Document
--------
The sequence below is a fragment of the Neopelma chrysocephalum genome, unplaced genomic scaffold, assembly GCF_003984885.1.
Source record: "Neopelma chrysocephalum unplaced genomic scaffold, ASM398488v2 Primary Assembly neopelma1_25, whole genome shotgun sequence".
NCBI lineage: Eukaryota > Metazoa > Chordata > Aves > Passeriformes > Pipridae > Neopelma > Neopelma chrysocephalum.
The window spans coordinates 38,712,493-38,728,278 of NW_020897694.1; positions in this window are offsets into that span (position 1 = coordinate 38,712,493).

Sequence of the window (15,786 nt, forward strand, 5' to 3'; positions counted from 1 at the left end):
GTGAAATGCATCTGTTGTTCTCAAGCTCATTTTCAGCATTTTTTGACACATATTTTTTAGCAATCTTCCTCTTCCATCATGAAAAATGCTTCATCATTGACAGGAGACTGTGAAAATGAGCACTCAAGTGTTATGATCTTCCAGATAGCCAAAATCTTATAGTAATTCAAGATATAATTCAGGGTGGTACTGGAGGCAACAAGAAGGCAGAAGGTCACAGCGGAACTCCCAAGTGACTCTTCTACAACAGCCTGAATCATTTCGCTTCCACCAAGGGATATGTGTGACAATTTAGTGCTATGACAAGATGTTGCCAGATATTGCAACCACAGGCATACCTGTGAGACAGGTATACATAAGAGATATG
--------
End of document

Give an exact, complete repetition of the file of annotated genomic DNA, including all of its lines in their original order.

The sequence below is a fragment of the Neopelma chrysocephalum genome, unplaced genomic scaffold, assembly GCF_003984885.1.
Source record: "Neopelma chrysocephalum unplaced genomic scaffold, ASM398488v2 Primary Assembly neopelma1_25, whole genome shotgun sequence".
NCBI lineage: Eukaryota > Metazoa > Chordata > Aves > Passeriformes > Pipridae > Neopelma > Neopelma chrysocephalum.
The window spans coordinates 38,712,493-38,728,278 of NW_020897694.1; positions in this window are offsets into that span (position 1 = coordinate 38,712,493).

Sequence of the window (15,786 nt, forward strand, 5' to 3'; positions counted from 1 at the left end):
GTGAAATGCATCTGTTGTTCTCAAGCTCATTTTCAGCATTTTTTGACACATATTTTTTAGCAATCTTCCTCTTCCATCATGAAAAATGCTTCATCATTGACAGGAGACTGTGAAAATGAGCACTCAAGTGTTATGATCTTCCAGATAGCCAAAATCTTATAGTAATTCAAGATATAATTCAGGGTGGTACTGGAGGCAACAAGAAGGCAGAAGGTCACAGCGGAACTCCCAAGTGACTCTTCTACAACAGCCTGAATCATTTCGCTTCCACCAAGGGATATGTGTGACAATTTAGTGCTATGACAAGATGTTGCCAGATATTGCAACCACAGGCATACCTGTGAGACAGGTATACATAAGAGATATG